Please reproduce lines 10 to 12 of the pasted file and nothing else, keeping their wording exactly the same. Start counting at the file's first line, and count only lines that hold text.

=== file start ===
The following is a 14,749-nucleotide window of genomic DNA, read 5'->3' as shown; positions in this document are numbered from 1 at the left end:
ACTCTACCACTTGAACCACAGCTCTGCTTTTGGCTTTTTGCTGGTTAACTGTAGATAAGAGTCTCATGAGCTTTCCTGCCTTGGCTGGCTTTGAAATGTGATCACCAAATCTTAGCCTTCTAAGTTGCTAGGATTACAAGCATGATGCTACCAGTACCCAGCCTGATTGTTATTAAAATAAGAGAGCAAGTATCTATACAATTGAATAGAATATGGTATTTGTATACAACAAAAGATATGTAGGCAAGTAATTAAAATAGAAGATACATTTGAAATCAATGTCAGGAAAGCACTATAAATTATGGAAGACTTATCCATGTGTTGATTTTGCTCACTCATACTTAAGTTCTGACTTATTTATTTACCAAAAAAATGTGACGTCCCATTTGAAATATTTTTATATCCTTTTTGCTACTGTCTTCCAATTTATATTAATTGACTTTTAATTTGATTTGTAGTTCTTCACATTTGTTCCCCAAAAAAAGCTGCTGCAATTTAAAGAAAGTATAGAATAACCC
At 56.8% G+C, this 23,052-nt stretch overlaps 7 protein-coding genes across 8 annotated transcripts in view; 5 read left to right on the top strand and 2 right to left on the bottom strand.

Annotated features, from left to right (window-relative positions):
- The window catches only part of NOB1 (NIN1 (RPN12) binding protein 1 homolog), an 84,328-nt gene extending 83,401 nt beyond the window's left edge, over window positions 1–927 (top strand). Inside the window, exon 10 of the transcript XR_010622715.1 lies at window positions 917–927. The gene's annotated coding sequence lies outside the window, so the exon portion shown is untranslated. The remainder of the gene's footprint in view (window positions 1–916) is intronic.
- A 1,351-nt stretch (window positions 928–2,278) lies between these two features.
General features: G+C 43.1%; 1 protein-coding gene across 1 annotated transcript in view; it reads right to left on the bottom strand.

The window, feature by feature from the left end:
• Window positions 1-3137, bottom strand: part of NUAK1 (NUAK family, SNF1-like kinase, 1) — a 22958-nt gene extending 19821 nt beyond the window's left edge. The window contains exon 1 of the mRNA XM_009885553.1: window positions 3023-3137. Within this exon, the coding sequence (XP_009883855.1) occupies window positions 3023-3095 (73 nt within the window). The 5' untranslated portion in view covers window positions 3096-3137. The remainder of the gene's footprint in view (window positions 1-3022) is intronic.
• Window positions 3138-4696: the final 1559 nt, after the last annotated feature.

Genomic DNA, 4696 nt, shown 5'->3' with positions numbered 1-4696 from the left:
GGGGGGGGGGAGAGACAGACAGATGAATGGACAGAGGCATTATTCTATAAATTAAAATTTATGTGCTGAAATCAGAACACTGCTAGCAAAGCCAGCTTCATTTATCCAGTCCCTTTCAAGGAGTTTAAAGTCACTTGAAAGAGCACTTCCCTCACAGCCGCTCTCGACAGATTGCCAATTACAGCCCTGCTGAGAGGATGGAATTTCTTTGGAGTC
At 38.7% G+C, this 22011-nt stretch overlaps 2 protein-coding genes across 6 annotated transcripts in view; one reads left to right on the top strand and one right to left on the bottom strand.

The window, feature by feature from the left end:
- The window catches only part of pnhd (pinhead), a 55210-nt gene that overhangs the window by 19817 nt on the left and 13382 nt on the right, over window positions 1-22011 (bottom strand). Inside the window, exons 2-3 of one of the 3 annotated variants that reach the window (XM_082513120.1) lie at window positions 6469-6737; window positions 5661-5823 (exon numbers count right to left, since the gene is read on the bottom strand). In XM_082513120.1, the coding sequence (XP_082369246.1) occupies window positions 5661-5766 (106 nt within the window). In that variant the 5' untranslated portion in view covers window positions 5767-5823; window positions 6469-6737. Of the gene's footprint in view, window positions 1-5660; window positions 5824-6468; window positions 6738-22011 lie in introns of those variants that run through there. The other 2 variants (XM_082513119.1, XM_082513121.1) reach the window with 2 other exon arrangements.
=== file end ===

• Window positions 3138-4696: the final 1559 nt, after the last annotated feature.

Genomic DNA, 4696 nt, shown 5'->3' with positions numbered 1-4696 from the left:
GGGGGGGGGGAGAGACAGACAGATGAATGGACAGAGGCATTATTCTATAAATTAAAATTTATGTGCTGAAATCAGAACACTGCTAGCAAAGCCAGCTTCATTTATCCAGTCCCTTTCAAGGAGTTTAAAGTCACTTGAAAGAGCACTTCCCTCACAGCCGCTCTCGACAGATTGCCAATTACAGCCCTGCTGAGAGGATGGAATTTCTTTGGAGTC